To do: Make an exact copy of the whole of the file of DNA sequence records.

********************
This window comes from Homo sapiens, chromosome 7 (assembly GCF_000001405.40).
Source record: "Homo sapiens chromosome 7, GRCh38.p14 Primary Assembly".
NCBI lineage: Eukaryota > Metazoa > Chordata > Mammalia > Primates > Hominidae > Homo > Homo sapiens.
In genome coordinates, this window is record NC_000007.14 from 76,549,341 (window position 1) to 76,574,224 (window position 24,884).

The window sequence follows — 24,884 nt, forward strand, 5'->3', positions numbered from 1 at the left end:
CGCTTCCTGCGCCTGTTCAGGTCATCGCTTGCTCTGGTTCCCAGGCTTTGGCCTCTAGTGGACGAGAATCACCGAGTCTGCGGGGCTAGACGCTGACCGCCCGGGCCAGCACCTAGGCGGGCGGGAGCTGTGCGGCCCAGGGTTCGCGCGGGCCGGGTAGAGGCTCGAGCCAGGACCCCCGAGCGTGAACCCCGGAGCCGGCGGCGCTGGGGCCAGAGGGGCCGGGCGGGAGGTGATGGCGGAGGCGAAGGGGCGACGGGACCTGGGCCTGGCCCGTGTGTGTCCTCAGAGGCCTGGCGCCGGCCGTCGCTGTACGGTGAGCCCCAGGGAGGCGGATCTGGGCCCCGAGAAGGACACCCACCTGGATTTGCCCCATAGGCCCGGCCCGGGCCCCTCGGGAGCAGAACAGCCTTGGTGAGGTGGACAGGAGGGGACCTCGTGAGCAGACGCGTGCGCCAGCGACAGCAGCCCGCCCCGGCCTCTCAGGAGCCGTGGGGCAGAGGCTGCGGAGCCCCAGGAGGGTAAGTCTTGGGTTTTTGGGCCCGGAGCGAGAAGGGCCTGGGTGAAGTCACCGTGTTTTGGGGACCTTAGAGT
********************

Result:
This window comes from Homo sapiens, chromosome 7 (assembly GCF_000001405.40).
Source record: "Homo sapiens chromosome 7, GRCh38.p14 Primary Assembly".
NCBI lineage: Eukaryota > Metazoa > Chordata > Mammalia > Primates > Hominidae > Homo > Homo sapiens.
In genome coordinates, this window is record NC_000007.14 from 76,549,341 (window position 1) to 76,574,224 (window position 24,884).

The window sequence follows — 24,884 nt, forward strand, 5'->3', positions numbered from 1 at the left end:
CGCTTCCTGCGCCTGTTCAGGTCATCGCTTGCTCTGGTTCCCAGGCTTTGGCCTCTAGTGGACGAGAATCACCGAGTCTGCGGGGCTAGACGCTGACCGCCCGGGCCAGCACCTAGGCGGGCGGGAGCTGTGCGGCCCAGGGTTCGCGCGGGCCGGGTAGAGGCTCGAGCCAGGACCCCCGAGCGTGAACCCCGGAGCCGGCGGCGCTGGGGCCAGAGGGGCCGGGCGGGAGGTGATGGCGGAGGCGAAGGGGCGACGGGACCTGGGCCTGGCCCGTGTGTGTCCTCAGAGGCCTGGCGCCGGCCGTCGCTGTACGGTGAGCCCCAGGGAGGCGGATCTGGGCCCCGAGAAGGACACCCACCTGGATTTGCCCCATAGGCCCGGCCCGGGCCCCTCGGGAGCAGAACAGCCTTGGTGAGGTGGACAGGAGGGGACCTCGTGAGCAGACGCGTGCGCCAGCGACAGCAGCCCGCCCCGGCCTCTCAGGAGCCGTGGGGCAGAGGCTGCGGAGCCCCAGGAGGGTAAGTCTTGGGTTTTTGGGCCCGGAGCGAGAAGGGCCTGGGTGAAGTCACCGTGTTTTGGGGACCTTAGAGT